Finally, if you have something that doesn’t quite fit under the “Activities” heading, you should consider making use of this space. Keep in mind that the best place for your extracurriculars is always first and foremost the “Activities” section of your application, as that’s where admissions officers are going to look first to get a sense of who you are outside the classroom. 


But if there is something that requires further explanation, or isn’t exactly an activity, but gives a good sense of who you are, you might consider including it in this section. For example, maybe you spent one summer teaching yourself how to do a standing backflip. You don’t want to go into the same detail you would if you wrote your personal statement about this topic, but a quick line or two about what that experience was like can help show admissions officers your quirky side.


How to Write an Effective Response


As just touched on, unlike the Common App essay this section should be as direct and succinct as possible. This is not the place to prove your writing chops, experiment with unusual story structure, or show off your unique voice. The best “Additional Information” essays are brief, factual, and to the point. 


More concretely, don’t rely on metaphor or descriptive language: just tell the admissions officers what they need to know to get the fullest picture of why the thing you’re writing about matters to who you are. This could take 50 words or it could take 600, so don’t rush yourself. But it’s crucial that you don’t frustrate a reader with unnecessary detail in a section that is, by definition, additional to the information they have explicitly asked for in the main Common App. 


If you are writing about a negative aspect of your application, avoid making excuses. Take responsibility for what happened, and explain any mitigating circumstances as factually as possible. The strongest essays will include self-reflection and examples of how you’ve grown since this negative incident occurred, perhaps even in ways that were spurred by the consequences of this situation.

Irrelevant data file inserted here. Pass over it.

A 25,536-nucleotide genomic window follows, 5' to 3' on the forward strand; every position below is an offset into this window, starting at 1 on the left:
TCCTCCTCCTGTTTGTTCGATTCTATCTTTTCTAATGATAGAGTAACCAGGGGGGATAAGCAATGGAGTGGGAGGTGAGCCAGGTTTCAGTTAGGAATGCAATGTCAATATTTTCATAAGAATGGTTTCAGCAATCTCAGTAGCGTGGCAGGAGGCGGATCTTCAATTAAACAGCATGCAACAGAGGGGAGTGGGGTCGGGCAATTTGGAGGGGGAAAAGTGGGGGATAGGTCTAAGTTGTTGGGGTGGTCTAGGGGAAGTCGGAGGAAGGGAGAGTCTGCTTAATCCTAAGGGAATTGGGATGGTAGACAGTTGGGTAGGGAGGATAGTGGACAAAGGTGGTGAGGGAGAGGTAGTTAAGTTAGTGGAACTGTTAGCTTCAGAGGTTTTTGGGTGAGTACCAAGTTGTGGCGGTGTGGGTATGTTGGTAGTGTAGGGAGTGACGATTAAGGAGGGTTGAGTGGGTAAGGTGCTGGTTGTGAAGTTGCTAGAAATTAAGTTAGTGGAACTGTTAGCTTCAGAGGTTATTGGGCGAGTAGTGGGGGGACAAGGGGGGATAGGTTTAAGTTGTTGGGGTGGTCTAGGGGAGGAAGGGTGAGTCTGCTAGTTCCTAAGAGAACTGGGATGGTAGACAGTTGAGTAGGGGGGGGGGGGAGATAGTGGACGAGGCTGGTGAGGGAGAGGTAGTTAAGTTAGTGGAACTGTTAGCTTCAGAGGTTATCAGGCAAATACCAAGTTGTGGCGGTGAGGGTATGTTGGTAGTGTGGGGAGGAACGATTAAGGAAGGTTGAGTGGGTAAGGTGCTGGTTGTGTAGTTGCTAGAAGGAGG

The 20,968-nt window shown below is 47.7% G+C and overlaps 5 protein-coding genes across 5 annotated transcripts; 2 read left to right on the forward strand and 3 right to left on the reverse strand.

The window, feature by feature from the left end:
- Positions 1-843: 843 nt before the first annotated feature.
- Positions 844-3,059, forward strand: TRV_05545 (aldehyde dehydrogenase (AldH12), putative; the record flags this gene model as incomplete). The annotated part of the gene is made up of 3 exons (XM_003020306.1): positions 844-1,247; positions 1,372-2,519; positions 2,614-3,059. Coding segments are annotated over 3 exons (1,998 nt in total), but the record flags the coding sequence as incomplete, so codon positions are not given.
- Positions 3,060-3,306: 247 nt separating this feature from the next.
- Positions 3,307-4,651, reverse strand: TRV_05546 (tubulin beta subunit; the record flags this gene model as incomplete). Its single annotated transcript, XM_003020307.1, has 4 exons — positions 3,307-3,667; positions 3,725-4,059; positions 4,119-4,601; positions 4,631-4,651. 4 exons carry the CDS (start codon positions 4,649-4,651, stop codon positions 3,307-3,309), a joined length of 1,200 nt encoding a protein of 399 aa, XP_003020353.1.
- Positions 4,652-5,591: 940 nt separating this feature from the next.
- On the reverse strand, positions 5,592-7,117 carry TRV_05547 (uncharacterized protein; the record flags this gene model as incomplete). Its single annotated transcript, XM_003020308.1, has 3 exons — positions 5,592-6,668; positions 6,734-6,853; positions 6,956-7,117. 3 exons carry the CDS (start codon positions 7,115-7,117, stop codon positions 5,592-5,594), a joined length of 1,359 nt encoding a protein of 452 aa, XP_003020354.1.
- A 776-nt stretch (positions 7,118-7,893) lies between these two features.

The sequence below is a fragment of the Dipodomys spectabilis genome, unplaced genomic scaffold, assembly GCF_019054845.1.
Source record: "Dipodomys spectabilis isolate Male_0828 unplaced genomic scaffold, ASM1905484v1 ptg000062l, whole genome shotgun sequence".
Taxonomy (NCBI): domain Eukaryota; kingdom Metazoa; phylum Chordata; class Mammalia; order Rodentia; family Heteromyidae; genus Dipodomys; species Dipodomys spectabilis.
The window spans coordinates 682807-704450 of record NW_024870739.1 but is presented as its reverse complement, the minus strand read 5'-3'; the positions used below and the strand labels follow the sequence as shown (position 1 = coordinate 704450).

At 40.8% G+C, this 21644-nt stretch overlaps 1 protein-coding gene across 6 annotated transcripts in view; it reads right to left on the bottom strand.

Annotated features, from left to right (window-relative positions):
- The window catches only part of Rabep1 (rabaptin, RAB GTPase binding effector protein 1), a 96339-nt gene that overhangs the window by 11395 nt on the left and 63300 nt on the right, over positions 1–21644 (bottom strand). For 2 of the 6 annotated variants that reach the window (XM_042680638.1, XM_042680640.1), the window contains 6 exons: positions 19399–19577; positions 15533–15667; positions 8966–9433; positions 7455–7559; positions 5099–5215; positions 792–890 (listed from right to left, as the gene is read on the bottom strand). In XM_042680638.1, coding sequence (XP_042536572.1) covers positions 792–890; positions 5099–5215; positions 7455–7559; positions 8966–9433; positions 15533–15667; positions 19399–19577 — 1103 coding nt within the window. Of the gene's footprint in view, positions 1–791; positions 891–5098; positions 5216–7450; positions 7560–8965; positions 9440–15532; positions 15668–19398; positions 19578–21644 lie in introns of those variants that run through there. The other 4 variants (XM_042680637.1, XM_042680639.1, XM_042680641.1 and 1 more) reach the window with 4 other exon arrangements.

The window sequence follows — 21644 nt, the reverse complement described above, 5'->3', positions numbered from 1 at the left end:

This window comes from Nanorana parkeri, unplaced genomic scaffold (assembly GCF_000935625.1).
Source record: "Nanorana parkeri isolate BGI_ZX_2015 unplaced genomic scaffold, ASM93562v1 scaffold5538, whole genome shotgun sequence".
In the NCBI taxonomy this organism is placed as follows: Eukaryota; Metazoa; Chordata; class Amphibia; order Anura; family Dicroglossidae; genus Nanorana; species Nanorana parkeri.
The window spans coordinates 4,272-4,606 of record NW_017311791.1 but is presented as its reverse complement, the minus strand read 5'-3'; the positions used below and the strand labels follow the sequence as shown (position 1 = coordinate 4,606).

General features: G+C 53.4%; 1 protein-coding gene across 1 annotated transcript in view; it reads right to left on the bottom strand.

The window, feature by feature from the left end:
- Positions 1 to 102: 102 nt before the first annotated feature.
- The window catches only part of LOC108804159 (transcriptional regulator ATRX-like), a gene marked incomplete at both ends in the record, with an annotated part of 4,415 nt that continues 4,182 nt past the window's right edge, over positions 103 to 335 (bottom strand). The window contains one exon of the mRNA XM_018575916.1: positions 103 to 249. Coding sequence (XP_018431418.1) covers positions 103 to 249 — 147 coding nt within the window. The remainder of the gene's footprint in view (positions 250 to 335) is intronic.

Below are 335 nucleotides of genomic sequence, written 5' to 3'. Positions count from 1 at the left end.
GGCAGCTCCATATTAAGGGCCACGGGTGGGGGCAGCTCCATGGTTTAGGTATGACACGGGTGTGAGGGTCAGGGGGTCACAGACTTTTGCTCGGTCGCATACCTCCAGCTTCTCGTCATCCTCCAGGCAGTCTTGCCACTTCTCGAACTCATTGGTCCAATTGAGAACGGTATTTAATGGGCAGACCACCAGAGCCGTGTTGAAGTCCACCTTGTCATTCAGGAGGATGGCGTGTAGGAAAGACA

Overall, the best “additional qualifications” essays are specific, factual, concise, and self-reflective. Examples may be provided if necessary, but if the qualification is self-explanatory, resist the temptation to over-describe.


Words of Caution


The most important thing with this section is that if you use it, you do so wisely. Do not write an essay for this section simply to fill up space, as that could be actively counterproductive. Admissions committees will not appreciate being provided with “additional” information that is actually redundant. Plus, they only have so much time to spend on your application, so you don’t want to take their attention away from your grades, extracurriculars, recommendation letters, and other “gold stars” just to read something that isn’t actually all that important.


A good rule of thumb is that if you have already mentioned something in your personal statement, your activities list, or in another supplemental essay, leave it out of the essay you write for the “Additional Information” section.


One last thing: you should take the time and energy to prepare this section with as much thought and diligence as all the others on your application. Just because it is optional does not mean it is unimportant. If you decide to make use of this valuable forum, you should do so with care. Pay as much attention to crafting and editing the essay you write for the “Additional Info” as you did to your personal statement. You should fill in this section because you need to, not because you think you should, and if you need to, then your essay should reflect that essentiality


Where to Get Your Additional Information Section Reviewed


If you do have additional information you’d like to share, you want to be sure your essay is clear, concise, and to the point. That’s why we created our free Peer Essay Review tool, where you can get a free review of this essay, or any other, from another student. You can also improve your own writing skills by reviewing other students’ essays.

If you want a college admissions expert to review your essay, advisors on CollegeVine have helped students refine their writing and submit successful applications to top schools. Find the right advisor for you to improve your chances of getting into your dream school!

Short Bio
After graduating from Wesleyan University, Francesca Jette is pursuing a Master's in Clinical Mental Health Counseling at George Washington University. She has been helping high school seniors with college essays for three years now.